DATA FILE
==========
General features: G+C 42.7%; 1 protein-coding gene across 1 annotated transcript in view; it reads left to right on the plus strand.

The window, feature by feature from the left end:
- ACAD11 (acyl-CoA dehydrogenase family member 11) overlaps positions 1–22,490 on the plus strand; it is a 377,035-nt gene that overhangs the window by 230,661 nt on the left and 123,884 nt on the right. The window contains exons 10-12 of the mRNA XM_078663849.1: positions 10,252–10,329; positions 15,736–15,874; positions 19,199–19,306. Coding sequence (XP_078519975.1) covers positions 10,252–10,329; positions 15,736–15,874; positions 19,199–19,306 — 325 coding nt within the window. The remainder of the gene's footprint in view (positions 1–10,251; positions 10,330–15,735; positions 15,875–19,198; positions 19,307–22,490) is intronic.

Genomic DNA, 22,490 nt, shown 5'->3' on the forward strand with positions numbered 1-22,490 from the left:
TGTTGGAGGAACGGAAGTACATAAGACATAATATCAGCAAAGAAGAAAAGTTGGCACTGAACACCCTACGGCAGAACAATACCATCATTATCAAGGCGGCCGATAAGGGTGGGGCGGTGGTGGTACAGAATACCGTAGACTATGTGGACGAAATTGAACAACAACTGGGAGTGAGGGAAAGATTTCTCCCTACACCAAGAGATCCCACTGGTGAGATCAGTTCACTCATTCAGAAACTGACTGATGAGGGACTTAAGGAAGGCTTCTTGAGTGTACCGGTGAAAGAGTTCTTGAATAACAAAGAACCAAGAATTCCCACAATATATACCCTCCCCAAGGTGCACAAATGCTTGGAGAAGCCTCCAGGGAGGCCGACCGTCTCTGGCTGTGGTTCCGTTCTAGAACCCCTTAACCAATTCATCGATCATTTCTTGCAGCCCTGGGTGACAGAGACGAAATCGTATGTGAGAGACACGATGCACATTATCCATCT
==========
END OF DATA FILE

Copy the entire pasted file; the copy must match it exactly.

General features: G+C 42.7%; 1 protein-coding gene across 1 annotated transcript in view; it reads left to right on the plus strand.

The window, feature by feature from the left end:
- ACAD11 (acyl-CoA dehydrogenase family member 11) overlaps positions 1–22,490 on the plus strand; it is a 377,035-nt gene that overhangs the window by 230,661 nt on the left and 123,884 nt on the right. The window contains exons 10-12 of the mRNA XM_078663849.1: positions 10,252–10,329; positions 15,736–15,874; positions 19,199–19,306. Coding sequence (XP_078519975.1) covers positions 10,252–10,329; positions 15,736–15,874; positions 19,199–19,306 — 325 coding nt within the window. The remainder of the gene's footprint in view (positions 1–10,251; positions 10,330–15,735; positions 15,875–19,198; positions 19,307–22,490) is intronic.

Genomic DNA, 22,490 nt, shown 5'->3' on the forward strand with positions numbered 1-22,490 from the left:
TGTTGGAGGAACGGAAGTACATAAGACATAATATCAGCAAAGAAGAAAAGTTGGCACTGAACACCCTACGGCAGAACAATACCATCATTATCAAGGCGGCCGATAAGGGTGGGGCGGTGGTGGTACAGAATACCGTAGACTATGTGGACGAAATTGAACAACAACTGGGAGTGAGGGAAAGATTTCTCCCTACACCAAGAGATCCCACTGGTGAGATCAGTTCACTCATTCAGAAACTGACTGATGAGGGACTTAAGGAAGGCTTCTTGAGTGTACCGGTGAAAGAGTTCTTGAATAACAAAGAACCAAGAATTCCCACAATATATACCCTCCCCAAGGTGCACAAATGCTTGGAGAAGCCTCCAGGGAGGCCGACCGTCTCTGGCTGTGGTTCCGTTCTAGAACCCCTTAACCAATTCATCGATCATTTCTTGCAGCCCTGGGTGACAGAGACGAAATCGTATGTGAGAGACACGATGCACATTATCCATCT